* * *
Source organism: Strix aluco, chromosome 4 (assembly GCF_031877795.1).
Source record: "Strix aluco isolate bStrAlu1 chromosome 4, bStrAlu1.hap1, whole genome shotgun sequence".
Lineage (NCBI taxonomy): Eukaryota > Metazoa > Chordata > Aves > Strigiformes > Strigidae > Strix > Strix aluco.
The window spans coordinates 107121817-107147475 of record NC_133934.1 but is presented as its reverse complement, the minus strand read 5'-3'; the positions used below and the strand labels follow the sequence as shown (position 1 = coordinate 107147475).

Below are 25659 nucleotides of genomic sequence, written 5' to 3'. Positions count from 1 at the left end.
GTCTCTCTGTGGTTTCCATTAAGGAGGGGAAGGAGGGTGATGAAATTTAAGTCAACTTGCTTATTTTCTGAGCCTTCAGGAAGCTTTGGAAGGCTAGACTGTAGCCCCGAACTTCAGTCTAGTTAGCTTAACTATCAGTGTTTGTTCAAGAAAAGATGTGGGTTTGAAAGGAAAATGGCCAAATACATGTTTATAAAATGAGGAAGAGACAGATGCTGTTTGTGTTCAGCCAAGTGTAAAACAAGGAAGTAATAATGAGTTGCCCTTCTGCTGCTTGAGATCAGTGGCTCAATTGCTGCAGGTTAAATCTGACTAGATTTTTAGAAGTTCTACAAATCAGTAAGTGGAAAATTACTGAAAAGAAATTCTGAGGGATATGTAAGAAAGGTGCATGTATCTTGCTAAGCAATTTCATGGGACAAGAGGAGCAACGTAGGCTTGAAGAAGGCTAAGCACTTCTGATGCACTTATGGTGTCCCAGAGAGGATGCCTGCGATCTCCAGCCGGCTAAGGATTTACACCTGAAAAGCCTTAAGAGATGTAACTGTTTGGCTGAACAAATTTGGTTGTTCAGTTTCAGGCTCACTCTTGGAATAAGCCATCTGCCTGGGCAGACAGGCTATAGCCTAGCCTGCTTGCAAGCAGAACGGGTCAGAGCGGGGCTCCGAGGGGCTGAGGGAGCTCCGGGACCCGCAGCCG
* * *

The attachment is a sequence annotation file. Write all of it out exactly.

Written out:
Source organism: Strix aluco, chromosome 4 (assembly GCF_031877795.1).
Source record: "Strix aluco isolate bStrAlu1 chromosome 4, bStrAlu1.hap1, whole genome shotgun sequence".
Lineage (NCBI taxonomy): Eukaryota > Metazoa > Chordata > Aves > Strigiformes > Strigidae > Strix > Strix aluco.
The window spans coordinates 107121817-107147475 of record NC_133934.1 but is presented as its reverse complement, the minus strand read 5'-3'; the positions used below and the strand labels follow the sequence as shown (position 1 = coordinate 107147475).

Below are 25659 nucleotides of genomic sequence, written 5' to 3'. Positions count from 1 at the left end.
GTCTCTCTGTGGTTTCCATTAAGGAGGGGAAGGAGGGTGATGAAATTTAAGTCAACTTGCTTATTTTCTGAGCCTTCAGGAAGCTTTGGAAGGCTAGACTGTAGCCCCGAACTTCAGTCTAGTTAGCTTAACTATCAGTGTTTGTTCAAGAAAAGATGTGGGTTTGAAAGGAAAATGGCCAAATACATGTTTATAAAATGAGGAAGAGACAGATGCTGTTTGTGTTCAGCCAAGTGTAAAACAAGGAAGTAATAATGAGTTGCCCTTCTGCTGCTTGAGATCAGTGGCTCAATTGCTGCAGGTTAAATCTGACTAGATTTTTAGAAGTTCTACAAATCAGTAAGTGGAAAATTACTGAAAAGAAATTCTGAGGGATATGTAAGAAAGGTGCATGTATCTTGCTAAGCAATTTCATGGGACAAGAGGAGCAACGTAGGCTTGAAGAAGGCTAAGCACTTCTGATGCACTTATGGTGTCCCAGAGAGGATGCCTGCGATCTCCAGCCGGCTAAGGATTTACACCTGAAAAGCCTTAAGAGATGTAACTGTTTGGCTGAACAAATTTGGTTGTTCAGTTTCAGGCTCACTCTTGGAATAAGCCATCTGCCTGGGCAGACAGGCTATAGCCTAGCCTGCTTGCAAGCAGAACGGGTCAGAGCGGGGCTCCGAGGGGCTGAGGGAGCTCCGGGACCCGCAGCCG